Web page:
Feds offer $20K rewards in search for ex-Maryland official
BALTIMORE (AP) — Federal authorities offered rewards of up to $20,000 Tuesday as their search continues for former Maryland Gov. Larry Hogan’s ex-chief of staff, two weeks after he failed to appear for trial on corruption charges.
Roy McGrath, 53, was declared a wanted fugitive after his disappearance and on Tuesday the FBI said McGrath is considered an international flight risk. The FBI’s wanted poster lists several aliases for McGrath, including Roy Baisliadou and RC Mak-Grath and notes that he is a U.S. citizen born in Greece with ties to Florida. The FBI and U.S. Marshals Service are offering $10,000 each for information leading to McGrath’s arrest.
The #FBI is Offering a $10,000 reward for information leading to the arrest of fugitive Roy C. McGrath. An arrest warrant has been issued for McGrath after he failed to appear in Baltimore, MD for trial. For more information: https://t.co/rt0cBd4Yjrhttps://t.co/L0mSSxSPCo pic.twitter.com/WhclaNsFRf— FBI Baltimore (@FBIBaltimore) March 28, 2023
After McGrath failed to appear at Baltimore’s federal courthouse on March 13, attorney Joseph Murtha said he believed McGrath, who had moved to Naples, Florida, was planning to fly to Maryland the night before. Instead of beginning jury selection, a judge issued an arrest warrant for McGrath and dismissed prospective jurors.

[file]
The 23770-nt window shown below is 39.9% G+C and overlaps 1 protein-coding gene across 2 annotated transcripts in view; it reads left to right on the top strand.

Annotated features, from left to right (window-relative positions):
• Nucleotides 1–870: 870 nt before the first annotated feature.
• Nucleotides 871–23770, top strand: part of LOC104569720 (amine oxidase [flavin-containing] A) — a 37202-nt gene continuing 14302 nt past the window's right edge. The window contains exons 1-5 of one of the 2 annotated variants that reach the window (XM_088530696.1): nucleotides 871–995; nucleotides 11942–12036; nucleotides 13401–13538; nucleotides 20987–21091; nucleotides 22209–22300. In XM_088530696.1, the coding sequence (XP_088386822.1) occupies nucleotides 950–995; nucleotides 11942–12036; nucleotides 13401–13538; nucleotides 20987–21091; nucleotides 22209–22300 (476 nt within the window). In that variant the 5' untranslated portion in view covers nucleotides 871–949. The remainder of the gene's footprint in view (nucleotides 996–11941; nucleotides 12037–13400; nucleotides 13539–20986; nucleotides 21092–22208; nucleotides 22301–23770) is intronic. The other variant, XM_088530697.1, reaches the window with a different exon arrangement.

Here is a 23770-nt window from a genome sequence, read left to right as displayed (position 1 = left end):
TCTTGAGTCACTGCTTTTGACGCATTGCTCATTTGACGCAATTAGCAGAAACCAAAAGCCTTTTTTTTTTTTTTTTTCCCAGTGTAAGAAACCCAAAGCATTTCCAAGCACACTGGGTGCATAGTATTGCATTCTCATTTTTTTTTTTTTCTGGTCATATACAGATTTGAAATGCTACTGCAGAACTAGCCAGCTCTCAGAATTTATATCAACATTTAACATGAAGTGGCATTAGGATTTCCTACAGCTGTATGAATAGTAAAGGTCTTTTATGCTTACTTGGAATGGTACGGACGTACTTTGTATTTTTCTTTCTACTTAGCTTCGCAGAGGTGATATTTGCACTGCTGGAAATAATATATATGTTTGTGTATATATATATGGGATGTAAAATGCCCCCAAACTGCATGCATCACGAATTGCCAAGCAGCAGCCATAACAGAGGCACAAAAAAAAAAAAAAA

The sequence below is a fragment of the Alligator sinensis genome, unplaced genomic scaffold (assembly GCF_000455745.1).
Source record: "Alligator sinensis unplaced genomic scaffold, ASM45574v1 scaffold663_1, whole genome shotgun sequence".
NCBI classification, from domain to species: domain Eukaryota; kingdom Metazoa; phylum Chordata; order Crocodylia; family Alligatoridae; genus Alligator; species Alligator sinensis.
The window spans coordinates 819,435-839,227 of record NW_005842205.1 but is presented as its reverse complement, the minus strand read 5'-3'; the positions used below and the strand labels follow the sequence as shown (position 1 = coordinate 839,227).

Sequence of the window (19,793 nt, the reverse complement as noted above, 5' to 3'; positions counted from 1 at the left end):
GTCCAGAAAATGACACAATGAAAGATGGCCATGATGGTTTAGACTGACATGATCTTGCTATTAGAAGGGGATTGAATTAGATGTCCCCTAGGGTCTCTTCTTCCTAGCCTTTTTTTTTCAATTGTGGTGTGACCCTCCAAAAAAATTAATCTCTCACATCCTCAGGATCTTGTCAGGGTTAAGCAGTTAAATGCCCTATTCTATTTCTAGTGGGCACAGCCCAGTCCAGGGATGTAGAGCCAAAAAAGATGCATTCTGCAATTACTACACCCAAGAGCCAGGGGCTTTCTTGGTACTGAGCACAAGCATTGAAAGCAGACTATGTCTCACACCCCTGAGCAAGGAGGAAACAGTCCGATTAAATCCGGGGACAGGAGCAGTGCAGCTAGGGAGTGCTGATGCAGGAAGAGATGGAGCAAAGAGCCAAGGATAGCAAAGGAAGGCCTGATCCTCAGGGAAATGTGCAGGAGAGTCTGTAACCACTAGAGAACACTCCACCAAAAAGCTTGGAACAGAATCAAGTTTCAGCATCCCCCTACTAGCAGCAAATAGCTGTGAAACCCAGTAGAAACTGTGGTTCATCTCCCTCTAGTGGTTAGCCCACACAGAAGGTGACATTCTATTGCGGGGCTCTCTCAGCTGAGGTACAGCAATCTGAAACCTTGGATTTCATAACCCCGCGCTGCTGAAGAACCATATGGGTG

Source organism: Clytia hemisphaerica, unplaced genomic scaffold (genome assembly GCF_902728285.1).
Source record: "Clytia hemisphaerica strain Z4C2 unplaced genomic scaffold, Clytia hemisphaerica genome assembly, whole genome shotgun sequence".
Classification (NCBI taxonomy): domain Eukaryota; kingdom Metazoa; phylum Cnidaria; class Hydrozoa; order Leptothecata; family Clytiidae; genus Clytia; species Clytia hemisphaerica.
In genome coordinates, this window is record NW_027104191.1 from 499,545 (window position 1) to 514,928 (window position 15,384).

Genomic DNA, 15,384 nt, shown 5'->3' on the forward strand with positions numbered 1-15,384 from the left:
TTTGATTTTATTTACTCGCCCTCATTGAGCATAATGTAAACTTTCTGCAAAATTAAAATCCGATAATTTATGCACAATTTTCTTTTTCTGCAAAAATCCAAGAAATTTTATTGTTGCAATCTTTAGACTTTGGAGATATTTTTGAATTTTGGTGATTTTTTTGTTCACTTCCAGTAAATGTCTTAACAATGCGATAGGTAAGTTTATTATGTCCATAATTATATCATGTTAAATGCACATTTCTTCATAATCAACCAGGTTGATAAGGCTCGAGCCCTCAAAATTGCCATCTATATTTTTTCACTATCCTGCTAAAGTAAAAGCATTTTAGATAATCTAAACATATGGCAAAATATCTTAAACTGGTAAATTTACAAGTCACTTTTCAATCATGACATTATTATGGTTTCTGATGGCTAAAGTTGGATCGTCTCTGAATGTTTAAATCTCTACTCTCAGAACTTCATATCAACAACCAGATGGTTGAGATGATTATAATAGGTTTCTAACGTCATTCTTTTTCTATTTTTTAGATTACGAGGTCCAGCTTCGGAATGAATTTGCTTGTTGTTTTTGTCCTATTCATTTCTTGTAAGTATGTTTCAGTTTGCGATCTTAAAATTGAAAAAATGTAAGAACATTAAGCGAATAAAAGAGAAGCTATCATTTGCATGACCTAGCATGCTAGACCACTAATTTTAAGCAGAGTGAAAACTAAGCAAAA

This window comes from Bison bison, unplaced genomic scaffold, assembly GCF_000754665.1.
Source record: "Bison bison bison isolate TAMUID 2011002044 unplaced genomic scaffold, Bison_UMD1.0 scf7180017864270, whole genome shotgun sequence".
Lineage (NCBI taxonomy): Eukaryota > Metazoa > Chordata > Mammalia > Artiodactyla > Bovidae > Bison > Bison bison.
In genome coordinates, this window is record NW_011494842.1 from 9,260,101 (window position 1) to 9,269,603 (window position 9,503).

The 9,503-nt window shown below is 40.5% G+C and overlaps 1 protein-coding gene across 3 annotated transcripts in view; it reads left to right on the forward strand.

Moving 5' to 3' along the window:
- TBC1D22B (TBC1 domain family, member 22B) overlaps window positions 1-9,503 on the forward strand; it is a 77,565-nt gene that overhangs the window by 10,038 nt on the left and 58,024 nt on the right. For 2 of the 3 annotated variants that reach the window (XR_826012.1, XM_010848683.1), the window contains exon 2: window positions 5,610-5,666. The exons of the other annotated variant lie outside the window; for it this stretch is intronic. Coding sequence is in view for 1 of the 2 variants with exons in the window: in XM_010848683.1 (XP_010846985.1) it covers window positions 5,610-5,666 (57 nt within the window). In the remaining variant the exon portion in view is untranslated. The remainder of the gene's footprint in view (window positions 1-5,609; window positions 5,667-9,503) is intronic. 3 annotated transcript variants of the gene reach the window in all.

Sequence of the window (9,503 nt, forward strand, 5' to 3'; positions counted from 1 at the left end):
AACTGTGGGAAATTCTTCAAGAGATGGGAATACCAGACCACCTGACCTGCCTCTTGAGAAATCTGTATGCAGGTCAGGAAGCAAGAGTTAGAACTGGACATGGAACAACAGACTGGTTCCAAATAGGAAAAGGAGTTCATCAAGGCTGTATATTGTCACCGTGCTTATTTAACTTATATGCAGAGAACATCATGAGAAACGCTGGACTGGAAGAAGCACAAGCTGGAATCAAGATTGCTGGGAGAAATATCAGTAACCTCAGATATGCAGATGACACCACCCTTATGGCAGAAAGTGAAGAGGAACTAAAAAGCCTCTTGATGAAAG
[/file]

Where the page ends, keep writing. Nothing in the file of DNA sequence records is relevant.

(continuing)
“I haven’t a clue. I didn’t see this coming,” Murtha said days later. “This behavior is so out of the ordinary for him. Obviously his personal safety is a concern.”
McGrath was indicted in 2021 on federal fraud charges, accused of securing a $233,648 severance payment equal to one year of salary as the head of Maryland Environmental Service. He also faces fraud and embezzlement charges connected to roughly $170,000 in expenses. McGrath has pleaded not guilty.
McGrath resigned just 11 weeks into the job as Hogan’s chief of staff in 2020, after the payments became public.
According to federal and state prosecutors, McGrath personally enriched himself by taking advantage of his positions of trust as the environmental agency’s director and Hogan’s top aide. He got the agency’s board to approve paying him a $233,647 severance payment — equal to one year’s salary — upon his departure as executive director by falsely telling them the governor had already approved the payment, according to prosecutors.
If convicted of the federal charges, McGrath faces a maximum sentence of 20 years in federal prison for each of four counts of wire fraud; and a maximum of 10 years in federal prison for each of two counts of embezzling funds from an organization receiving more than $10,000 in federal benefits.